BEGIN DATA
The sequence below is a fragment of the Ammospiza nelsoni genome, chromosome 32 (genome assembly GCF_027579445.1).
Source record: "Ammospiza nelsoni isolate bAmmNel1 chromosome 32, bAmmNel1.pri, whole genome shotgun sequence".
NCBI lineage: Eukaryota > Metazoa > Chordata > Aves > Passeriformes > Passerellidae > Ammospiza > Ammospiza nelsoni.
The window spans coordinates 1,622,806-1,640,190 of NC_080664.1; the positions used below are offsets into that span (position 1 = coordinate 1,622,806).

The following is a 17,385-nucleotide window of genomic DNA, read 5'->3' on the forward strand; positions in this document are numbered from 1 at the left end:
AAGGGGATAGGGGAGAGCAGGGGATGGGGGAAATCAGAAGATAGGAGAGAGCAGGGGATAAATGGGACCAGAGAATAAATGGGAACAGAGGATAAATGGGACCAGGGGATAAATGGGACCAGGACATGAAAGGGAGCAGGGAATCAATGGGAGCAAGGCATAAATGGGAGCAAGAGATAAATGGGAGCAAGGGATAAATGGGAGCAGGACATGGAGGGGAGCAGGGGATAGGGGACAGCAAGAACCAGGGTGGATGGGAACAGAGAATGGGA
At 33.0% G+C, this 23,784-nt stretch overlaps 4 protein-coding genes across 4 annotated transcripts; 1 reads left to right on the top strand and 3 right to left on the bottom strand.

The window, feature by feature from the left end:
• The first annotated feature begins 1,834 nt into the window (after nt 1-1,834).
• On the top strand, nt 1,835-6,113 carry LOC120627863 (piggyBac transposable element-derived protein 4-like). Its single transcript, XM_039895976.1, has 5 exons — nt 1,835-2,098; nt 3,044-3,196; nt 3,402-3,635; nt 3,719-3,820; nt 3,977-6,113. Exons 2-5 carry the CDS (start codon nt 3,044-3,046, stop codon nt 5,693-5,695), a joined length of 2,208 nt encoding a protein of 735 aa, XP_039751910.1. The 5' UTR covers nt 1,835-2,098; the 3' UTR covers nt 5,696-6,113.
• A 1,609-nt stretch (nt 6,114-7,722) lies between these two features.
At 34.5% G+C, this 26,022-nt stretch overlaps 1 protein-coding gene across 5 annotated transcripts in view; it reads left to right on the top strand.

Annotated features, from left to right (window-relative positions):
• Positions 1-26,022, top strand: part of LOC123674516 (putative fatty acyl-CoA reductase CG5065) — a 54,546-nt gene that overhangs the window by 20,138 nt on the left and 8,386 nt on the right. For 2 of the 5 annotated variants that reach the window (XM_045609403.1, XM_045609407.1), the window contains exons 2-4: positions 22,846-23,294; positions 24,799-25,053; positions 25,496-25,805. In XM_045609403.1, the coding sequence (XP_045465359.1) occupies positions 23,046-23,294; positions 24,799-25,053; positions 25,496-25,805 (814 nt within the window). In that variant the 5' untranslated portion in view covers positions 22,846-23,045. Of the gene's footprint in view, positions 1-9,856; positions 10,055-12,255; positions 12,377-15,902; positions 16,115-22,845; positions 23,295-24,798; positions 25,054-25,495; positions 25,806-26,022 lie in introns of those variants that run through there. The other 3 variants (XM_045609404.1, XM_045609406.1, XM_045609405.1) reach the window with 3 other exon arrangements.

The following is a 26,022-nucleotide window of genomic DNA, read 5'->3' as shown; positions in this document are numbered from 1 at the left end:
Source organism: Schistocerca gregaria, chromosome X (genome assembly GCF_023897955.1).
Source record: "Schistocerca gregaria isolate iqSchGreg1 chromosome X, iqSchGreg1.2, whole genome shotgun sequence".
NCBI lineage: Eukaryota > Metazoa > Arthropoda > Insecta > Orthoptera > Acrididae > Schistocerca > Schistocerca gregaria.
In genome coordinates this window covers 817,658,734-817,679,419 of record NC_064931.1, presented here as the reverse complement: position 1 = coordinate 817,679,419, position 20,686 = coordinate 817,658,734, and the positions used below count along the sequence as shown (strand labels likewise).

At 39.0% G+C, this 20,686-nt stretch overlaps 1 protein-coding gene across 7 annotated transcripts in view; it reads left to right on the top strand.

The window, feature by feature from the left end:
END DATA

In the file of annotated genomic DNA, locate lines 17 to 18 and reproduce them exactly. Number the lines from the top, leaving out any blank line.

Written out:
Source record: "Schistocerca gregaria isolate iqSchGreg1 chromosome X, iqSchGreg1.2, whole genome shotgun sequence".
NCBI lineage: Eukaryota > Metazoa > Arthropoda > Insecta > Orthoptera > Acrididae > Schistocerca > Schistocerca gregaria.